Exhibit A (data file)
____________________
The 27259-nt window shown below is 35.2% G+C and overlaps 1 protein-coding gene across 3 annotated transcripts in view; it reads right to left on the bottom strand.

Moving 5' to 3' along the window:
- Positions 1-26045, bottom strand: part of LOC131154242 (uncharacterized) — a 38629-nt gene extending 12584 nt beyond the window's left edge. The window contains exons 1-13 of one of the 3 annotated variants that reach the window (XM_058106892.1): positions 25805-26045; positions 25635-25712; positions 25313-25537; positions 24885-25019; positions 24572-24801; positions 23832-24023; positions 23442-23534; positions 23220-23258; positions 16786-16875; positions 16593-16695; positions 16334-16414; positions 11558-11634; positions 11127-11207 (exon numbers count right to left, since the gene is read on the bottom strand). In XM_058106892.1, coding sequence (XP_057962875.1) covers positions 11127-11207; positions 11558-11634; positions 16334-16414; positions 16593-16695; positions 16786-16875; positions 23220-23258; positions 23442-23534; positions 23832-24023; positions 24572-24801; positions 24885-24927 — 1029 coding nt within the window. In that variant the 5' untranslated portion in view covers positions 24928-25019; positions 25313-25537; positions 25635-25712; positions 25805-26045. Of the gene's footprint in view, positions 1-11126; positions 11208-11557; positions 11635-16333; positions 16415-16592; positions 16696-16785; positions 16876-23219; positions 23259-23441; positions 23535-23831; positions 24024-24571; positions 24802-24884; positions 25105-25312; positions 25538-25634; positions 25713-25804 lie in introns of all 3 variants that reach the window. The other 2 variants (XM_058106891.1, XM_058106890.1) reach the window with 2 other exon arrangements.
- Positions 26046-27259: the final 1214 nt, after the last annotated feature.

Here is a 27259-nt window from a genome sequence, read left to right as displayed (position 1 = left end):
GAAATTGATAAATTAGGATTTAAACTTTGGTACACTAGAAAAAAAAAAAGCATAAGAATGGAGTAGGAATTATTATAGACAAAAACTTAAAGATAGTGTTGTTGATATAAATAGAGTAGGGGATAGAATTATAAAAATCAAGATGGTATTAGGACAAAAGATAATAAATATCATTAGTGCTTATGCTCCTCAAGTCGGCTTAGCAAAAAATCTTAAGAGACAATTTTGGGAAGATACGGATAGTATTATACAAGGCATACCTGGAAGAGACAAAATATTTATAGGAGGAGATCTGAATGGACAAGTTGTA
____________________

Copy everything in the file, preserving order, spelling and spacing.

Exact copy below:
The 27259-nt window shown below is 35.2% G+C and overlaps 1 protein-coding gene across 3 annotated transcripts in view; it reads right to left on the bottom strand.

Moving 5' to 3' along the window:
- Positions 1-26045, bottom strand: part of LOC131154242 (uncharacterized) — a 38629-nt gene extending 12584 nt beyond the window's left edge. The window contains exons 1-13 of one of the 3 annotated variants that reach the window (XM_058106892.1): positions 25805-26045; positions 25635-25712; positions 25313-25537; positions 24885-25019; positions 24572-24801; positions 23832-24023; positions 23442-23534; positions 23220-23258; positions 16786-16875; positions 16593-16695; positions 16334-16414; positions 11558-11634; positions 11127-11207 (exon numbers count right to left, since the gene is read on the bottom strand). In XM_058106892.1, coding sequence (XP_057962875.1) covers positions 11127-11207; positions 11558-11634; positions 16334-16414; positions 16593-16695; positions 16786-16875; positions 23220-23258; positions 23442-23534; positions 23832-24023; positions 24572-24801; positions 24885-24927 — 1029 coding nt within the window. In that variant the 5' untranslated portion in view covers positions 24928-25019; positions 25313-25537; positions 25635-25712; positions 25805-26045. Of the gene's footprint in view, positions 1-11126; positions 11208-11557; positions 11635-16333; positions 16415-16592; positions 16696-16785; positions 16876-23219; positions 23259-23441; positions 23535-23831; positions 24024-24571; positions 24802-24884; positions 25105-25312; positions 25538-25634; positions 25713-25804 lie in introns of all 3 variants that reach the window. The other 2 variants (XM_058106891.1, XM_058106890.1) reach the window with 2 other exon arrangements.
- Positions 26046-27259: the final 1214 nt, after the last annotated feature.

Here is a 27259-nt window from a genome sequence, read left to right as displayed (position 1 = left end):
GAAATTGATAAATTAGGATTTAAACTTTGGTACACTAGAAAAAAAAAAAGCATAAGAATGGAGTAGGAATTATTATAGACAAAAACTTAAAGATAGTGTTGTTGATATAAATAGAGTAGGGGATAGAATTATAAAAATCAAGATGGTATTAGGACAAAAGATAATAAATATCATTAGTGCTTATGCTCCTCAAGTCGGCTTAGCAAAAAATCTTAAGAGACAATTTTGGGAAGATACGGATAGTATTATACAAGGCATACCTGGAAGAGACAAAATATTTATAGGAGGAGATCTGAATGGACAAGTTGTA